Wilson board votes down bonding funds

·3 min read

Sep. 4—WILSON — A plan to take the Wilson wastewater treatment plant offline and send wastewater to Newfane is in jeopardy after the village board's second refusal to authorize borrowing that may be needed to complete the project.

During a special meeting on Tuesday, the authorizing resolution went down to defeat on a 3-2 vote. Supermajority approval, or at least four votes in favor, was required.

"It's just a bad day," Mayor Arthur Lawson said of the outcome, adding that he believes a majority of village residents would agree with him.

Lawson called the special meeting after the borrowing resolution was voted down in the board's Aug. 18 meeting.

According to Lawson, the Wastewater Treatment Plant Consolidation & Force Grant Resolution provides the "language" for the village to apply for three grants that would help bridge the $2.4 million gap between the project tab and the $4.5 million the village received through the Lake Ontario Resiliency and Economic Development Initiative (REDI) in 2019.

At the time of the REDI award, the cost to shut down the village treatment plant and contract with Newfane for treatment service was $4.6 million. The cost has increased to about $6.8 million due to global supply issues, Lawson said.

The resolution would give Lawson the authority to borrow up to $3.5 million to complete consolidation, thereby demonstrating to the state that the village is able to bridge the gap itself if no other grant funding is obtained. It's an administrative formality, Lawson said, and without the language the village can't apply for the grants.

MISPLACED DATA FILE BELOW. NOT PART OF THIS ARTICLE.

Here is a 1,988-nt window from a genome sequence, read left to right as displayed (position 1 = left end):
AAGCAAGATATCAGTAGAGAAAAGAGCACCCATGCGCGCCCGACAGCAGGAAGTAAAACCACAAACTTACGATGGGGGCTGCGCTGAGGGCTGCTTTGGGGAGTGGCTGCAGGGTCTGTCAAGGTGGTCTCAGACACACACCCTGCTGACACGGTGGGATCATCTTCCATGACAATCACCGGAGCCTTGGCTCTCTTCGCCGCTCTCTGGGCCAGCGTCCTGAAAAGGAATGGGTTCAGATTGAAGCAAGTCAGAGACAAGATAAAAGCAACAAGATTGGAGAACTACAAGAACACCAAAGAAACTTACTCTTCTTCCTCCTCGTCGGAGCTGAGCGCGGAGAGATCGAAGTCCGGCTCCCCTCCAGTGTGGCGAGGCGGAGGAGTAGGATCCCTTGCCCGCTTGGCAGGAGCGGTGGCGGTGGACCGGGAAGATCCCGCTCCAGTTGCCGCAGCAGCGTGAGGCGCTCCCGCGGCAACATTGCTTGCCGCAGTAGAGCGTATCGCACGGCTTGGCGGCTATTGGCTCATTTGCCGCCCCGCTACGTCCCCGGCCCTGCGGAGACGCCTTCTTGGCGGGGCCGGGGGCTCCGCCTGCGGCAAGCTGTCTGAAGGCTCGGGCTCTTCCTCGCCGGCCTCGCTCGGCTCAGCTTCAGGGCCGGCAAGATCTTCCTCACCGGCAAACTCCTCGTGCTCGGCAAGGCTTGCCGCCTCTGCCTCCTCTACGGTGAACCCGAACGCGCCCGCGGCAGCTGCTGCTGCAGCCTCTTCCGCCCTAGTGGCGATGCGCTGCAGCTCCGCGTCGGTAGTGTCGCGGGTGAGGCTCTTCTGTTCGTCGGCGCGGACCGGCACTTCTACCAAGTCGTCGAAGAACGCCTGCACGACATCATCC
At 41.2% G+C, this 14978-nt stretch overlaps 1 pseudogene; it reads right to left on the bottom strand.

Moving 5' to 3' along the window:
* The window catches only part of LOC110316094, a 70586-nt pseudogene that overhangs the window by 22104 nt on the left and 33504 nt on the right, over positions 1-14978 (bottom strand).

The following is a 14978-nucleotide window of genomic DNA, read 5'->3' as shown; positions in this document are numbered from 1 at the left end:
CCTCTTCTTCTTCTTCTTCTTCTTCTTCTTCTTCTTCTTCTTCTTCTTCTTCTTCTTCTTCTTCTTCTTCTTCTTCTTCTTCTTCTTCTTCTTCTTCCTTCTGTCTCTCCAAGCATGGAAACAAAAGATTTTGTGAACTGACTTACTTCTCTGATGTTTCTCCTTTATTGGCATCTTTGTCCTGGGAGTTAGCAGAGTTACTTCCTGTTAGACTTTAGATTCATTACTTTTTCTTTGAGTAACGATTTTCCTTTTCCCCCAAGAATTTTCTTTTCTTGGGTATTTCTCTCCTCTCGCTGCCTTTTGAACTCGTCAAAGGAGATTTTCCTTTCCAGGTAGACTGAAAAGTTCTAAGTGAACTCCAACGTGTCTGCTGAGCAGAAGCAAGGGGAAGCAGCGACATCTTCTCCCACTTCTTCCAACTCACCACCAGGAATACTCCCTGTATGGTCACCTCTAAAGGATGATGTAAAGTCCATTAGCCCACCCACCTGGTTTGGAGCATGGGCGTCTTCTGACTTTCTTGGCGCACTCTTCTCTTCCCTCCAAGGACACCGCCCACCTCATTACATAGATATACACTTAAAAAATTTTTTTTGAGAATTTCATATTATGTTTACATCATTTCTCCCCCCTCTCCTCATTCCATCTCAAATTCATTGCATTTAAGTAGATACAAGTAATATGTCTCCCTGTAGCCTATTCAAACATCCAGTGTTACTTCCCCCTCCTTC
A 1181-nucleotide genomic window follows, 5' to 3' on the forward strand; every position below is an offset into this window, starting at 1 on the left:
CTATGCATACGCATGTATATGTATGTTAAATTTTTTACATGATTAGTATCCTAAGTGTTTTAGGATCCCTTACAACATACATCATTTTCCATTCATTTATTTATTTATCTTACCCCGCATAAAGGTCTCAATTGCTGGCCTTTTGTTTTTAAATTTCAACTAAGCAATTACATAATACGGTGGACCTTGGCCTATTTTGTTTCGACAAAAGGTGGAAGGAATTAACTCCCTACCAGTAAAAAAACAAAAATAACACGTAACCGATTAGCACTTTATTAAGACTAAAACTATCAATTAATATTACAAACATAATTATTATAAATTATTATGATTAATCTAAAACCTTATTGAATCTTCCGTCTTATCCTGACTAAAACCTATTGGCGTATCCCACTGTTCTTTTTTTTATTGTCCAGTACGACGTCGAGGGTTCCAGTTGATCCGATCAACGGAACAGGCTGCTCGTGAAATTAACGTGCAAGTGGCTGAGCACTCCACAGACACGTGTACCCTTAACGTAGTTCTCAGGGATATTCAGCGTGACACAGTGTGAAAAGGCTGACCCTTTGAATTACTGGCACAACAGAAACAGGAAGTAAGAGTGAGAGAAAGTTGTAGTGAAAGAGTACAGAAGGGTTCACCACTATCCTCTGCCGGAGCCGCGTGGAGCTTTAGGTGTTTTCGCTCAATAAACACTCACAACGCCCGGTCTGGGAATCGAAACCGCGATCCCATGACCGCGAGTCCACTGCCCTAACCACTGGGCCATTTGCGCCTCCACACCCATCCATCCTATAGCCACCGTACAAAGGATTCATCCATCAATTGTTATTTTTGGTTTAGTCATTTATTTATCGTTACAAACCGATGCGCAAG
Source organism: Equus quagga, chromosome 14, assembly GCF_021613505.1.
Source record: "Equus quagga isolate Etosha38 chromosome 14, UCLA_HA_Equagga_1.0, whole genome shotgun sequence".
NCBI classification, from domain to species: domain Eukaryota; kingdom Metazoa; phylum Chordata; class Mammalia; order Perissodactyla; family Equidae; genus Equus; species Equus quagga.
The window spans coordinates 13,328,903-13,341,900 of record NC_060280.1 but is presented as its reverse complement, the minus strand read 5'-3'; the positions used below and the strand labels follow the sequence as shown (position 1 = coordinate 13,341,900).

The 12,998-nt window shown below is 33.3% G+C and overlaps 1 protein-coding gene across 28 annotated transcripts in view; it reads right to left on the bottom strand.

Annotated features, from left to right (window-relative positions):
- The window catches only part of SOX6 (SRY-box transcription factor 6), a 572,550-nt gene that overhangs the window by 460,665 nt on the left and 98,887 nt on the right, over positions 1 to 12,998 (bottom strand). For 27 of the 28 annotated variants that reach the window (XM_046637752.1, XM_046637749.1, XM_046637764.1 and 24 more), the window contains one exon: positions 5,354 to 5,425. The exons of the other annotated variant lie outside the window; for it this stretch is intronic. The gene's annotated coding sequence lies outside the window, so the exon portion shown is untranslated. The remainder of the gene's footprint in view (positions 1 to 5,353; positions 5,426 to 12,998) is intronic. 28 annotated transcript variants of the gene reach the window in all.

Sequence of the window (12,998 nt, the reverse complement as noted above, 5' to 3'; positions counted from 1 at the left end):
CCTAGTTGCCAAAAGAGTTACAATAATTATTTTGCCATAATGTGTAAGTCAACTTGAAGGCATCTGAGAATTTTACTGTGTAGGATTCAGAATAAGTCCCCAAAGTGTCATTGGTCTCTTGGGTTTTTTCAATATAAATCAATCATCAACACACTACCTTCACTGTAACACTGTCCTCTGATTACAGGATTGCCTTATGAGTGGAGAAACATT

Lawson said he believes the worst case scenario has the village borrowing $430,000 — at 0% interest and payable over a 30- to 40-year period.

The consequence of the board rejecting his request is that the village will have to abandon the project, unless other funding is found, Lawson said. If the project is abandoned, the village would have to return the REDI grant to the state, including the $500,000 it already spent on engineering. To pay it back would not be an easy thing to do, he said.

Since the resolution was voted down first on Aug. 18, village trustee Gary Darnell changed his mind and this week voted to approve it. Trustees Mike McAvoy and Greg Martin did not change their minds.

McAvoy said the way the resolution is written, it's not about applying for grants, it's about spending more money and he's not in favor.

"The resolution was to vote on an amended bond resolution. The vote was to enable the village to bond $3.5 million if need be," he said. "I could've gone either way, but I listened to the community."

About 40 residents attended the Tuesday meeting and according to Lawson, many of them said they're opposed to borrowing money for a project whose price tag keeps increasing.

Trustee Brad Simpson, who voted in favor of the authorizing resolution, said the state is at least partly to blame for Wilson's dilemma.

"I hope the state sees our position and realizes it's not entirely on us," he said. "What we'd originally applied for was a $5.5 million project and they said they'd give $4.6 million, and it was take it or leave it. I wish they'd realize some of it was on them."